Magazine article National Defense

Acquisition Failures

Magazine article National Defense

Acquisition Failures

Article excerpt

In reference to several articles in the April 2011 issue of National Defense ("Contractors Advised to Focus Less On Stock Prices, More on Customers," "Gates: My Words Have Been Distorted," "Challenges Remain as JLTV Competition Heats Up" and "Ghost of Comanche Haunts Army Helicopter Leaders as They Push for New Models."), the endless confusion only continues amidst military acquisition because it starts at the top.

Sandra Erwin passes on some odd advice for contractors to focus less on stock prices and more on customers, but she fails to recognize the hopeless befuddlement of the customer, the Department of Defense. She writes that the mantra of Defense Acquisition Chief Ashton Carter is to do "more without more." Oh yes, that's such an improvement over the old banal, "Do more with less." Yes, a veritable sea change. Then she adds: "The other big problem that Defense wants solved has to do with innovation." Got that, industry? You should provide an innovative solution to a customer who cannot even articulate a problem, never mind a desired solution.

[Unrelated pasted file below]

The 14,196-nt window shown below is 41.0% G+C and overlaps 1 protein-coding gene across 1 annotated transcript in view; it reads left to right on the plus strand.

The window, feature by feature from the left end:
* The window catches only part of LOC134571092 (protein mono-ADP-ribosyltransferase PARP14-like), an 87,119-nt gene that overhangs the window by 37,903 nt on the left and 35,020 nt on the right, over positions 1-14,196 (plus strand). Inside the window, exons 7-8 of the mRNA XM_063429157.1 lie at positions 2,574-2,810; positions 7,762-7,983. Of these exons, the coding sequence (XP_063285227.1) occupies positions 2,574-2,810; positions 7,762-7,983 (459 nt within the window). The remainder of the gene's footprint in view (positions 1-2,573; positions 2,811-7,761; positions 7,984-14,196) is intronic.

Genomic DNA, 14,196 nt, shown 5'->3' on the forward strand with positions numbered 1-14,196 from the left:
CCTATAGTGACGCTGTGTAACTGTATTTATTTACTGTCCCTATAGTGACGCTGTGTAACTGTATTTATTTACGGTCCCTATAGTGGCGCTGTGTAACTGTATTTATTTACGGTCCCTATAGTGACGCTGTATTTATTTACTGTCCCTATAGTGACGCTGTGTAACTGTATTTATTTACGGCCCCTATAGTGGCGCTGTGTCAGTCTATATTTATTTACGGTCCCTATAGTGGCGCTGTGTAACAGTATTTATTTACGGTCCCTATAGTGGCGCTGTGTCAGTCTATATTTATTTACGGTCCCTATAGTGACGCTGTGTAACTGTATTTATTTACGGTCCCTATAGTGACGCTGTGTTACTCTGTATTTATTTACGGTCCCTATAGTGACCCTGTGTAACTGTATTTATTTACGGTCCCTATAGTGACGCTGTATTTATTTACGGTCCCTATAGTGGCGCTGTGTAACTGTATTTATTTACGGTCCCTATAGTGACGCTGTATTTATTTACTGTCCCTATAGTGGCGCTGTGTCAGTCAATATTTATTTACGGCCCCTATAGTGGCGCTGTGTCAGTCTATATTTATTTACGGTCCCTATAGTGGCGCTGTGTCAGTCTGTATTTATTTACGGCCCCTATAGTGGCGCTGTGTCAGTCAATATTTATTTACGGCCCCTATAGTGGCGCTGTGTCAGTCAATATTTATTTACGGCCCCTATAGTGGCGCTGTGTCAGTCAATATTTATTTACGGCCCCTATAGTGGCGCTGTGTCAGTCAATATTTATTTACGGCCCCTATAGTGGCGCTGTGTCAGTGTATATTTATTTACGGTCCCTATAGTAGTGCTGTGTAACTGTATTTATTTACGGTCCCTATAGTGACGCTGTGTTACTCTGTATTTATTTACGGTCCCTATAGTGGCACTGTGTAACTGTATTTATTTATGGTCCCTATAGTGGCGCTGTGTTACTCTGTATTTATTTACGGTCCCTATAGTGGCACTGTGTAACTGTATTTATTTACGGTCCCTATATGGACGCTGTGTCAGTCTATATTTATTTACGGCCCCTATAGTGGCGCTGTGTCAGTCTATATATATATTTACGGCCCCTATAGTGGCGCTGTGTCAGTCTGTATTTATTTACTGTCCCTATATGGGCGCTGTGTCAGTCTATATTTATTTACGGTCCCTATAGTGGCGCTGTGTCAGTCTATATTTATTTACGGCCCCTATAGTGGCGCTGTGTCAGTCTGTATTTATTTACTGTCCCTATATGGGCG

Where does this nonsense start? Well, on page 8, Defense Secretary Robert Gates laments that his public statements are distorted and misunderstood. Well, gee, perhaps he should have spoken plainly and clearly. The responsibility for communication is always from higher to lower

So how confused are things at the joint level? Well, according to the story by Eric Beidel, the Army and Marines are still trying to build a Joint Light Tactical Vehicle even though both have distinctly different requirements. The Army wants to buy 50,000 and is already cutting back requirements in order to satisfy a desired weight of 15,629 pounds, light enough for it to be air lifted by a CH-47 Chinook helicopter. Meanwhile, the Marines are concerned that even this ever-shrinking and limited capability vehicle will be too heavy and too costly for the specific needs of their desired fleet of 5,500 light trucks. …

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